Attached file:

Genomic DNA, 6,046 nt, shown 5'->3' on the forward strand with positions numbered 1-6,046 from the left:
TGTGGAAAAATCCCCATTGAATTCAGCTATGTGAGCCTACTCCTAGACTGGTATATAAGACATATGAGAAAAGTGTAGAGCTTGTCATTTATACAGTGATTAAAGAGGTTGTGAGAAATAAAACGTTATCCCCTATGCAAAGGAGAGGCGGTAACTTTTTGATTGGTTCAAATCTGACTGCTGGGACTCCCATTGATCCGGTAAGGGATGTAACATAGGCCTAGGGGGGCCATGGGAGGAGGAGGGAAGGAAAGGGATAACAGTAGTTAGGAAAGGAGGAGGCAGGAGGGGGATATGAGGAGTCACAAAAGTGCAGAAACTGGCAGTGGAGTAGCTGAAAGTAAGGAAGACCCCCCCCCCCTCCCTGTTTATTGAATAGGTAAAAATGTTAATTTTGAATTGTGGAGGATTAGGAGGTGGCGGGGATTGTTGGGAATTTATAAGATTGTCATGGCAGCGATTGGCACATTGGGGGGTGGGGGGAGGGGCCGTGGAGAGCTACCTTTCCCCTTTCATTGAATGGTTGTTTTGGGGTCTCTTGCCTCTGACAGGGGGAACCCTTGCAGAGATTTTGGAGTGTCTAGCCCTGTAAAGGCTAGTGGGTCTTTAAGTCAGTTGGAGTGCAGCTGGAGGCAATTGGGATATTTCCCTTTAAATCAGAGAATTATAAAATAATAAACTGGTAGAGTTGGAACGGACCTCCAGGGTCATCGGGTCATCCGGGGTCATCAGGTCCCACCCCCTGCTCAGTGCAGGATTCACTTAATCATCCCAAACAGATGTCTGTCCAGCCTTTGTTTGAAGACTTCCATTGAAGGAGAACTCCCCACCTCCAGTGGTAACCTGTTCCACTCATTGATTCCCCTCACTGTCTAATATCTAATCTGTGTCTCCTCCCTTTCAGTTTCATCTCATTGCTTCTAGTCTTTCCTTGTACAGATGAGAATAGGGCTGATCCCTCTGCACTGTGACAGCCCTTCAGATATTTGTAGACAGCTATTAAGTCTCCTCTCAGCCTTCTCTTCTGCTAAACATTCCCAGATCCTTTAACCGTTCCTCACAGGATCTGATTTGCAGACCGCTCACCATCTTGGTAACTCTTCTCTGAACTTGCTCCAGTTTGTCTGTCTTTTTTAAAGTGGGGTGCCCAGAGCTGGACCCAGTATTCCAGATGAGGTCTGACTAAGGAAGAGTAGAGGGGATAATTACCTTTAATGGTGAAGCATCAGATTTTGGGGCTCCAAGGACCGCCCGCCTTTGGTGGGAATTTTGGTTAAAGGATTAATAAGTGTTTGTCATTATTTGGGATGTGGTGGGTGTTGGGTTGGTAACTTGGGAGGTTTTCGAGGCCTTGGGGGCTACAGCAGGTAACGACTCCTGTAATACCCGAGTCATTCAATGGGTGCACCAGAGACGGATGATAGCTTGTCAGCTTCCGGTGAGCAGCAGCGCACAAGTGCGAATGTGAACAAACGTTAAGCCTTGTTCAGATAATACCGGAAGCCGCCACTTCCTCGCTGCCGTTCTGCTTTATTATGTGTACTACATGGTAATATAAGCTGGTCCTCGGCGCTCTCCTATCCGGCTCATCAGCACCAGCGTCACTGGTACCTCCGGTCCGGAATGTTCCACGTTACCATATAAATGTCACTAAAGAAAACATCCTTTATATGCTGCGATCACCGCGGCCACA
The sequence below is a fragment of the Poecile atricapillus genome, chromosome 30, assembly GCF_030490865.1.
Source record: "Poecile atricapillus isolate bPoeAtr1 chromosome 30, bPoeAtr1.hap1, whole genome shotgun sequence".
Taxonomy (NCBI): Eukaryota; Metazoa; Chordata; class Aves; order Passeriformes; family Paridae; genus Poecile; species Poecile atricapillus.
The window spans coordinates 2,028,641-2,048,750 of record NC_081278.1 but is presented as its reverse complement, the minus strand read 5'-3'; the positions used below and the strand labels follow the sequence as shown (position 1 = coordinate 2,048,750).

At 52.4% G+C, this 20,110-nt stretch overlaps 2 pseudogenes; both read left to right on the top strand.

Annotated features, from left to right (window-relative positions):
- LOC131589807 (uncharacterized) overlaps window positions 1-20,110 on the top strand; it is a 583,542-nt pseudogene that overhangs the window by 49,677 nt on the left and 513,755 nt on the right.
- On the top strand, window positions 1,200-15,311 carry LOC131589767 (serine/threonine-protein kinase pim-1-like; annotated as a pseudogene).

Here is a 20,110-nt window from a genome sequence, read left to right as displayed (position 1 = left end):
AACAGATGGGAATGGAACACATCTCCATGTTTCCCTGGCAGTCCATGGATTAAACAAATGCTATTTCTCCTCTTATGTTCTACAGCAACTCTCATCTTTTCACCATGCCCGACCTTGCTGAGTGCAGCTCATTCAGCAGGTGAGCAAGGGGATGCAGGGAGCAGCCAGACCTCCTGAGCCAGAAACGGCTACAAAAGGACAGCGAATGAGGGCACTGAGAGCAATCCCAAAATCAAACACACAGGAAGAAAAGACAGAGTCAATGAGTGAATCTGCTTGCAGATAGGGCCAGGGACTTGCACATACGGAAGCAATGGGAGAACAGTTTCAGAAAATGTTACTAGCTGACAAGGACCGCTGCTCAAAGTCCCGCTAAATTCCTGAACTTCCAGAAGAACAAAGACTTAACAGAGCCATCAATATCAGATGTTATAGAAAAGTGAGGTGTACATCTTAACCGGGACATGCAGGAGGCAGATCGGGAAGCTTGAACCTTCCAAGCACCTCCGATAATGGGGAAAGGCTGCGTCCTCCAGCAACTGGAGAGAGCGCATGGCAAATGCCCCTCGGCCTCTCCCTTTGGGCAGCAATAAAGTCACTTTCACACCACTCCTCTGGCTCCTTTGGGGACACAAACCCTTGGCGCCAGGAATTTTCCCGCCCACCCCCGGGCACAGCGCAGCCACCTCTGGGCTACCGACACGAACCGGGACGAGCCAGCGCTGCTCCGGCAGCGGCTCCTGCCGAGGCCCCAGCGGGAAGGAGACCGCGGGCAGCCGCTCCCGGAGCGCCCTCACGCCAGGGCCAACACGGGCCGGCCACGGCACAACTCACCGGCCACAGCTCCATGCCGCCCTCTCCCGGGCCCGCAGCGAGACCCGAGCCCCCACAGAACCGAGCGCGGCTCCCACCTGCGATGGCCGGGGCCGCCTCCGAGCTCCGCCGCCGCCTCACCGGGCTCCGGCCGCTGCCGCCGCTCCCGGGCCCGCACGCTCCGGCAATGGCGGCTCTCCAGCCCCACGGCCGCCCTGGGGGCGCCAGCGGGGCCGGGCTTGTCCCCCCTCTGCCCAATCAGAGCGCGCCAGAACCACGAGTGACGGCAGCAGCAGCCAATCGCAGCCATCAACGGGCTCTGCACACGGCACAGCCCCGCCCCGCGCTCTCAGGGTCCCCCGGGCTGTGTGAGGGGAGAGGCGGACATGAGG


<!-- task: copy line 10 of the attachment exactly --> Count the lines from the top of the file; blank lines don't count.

- On the top strand, window positions 1,200-15,311 carry LOC131589767 (serine/threonine-protein kinase pim-1-like; annotated as a pseudogene).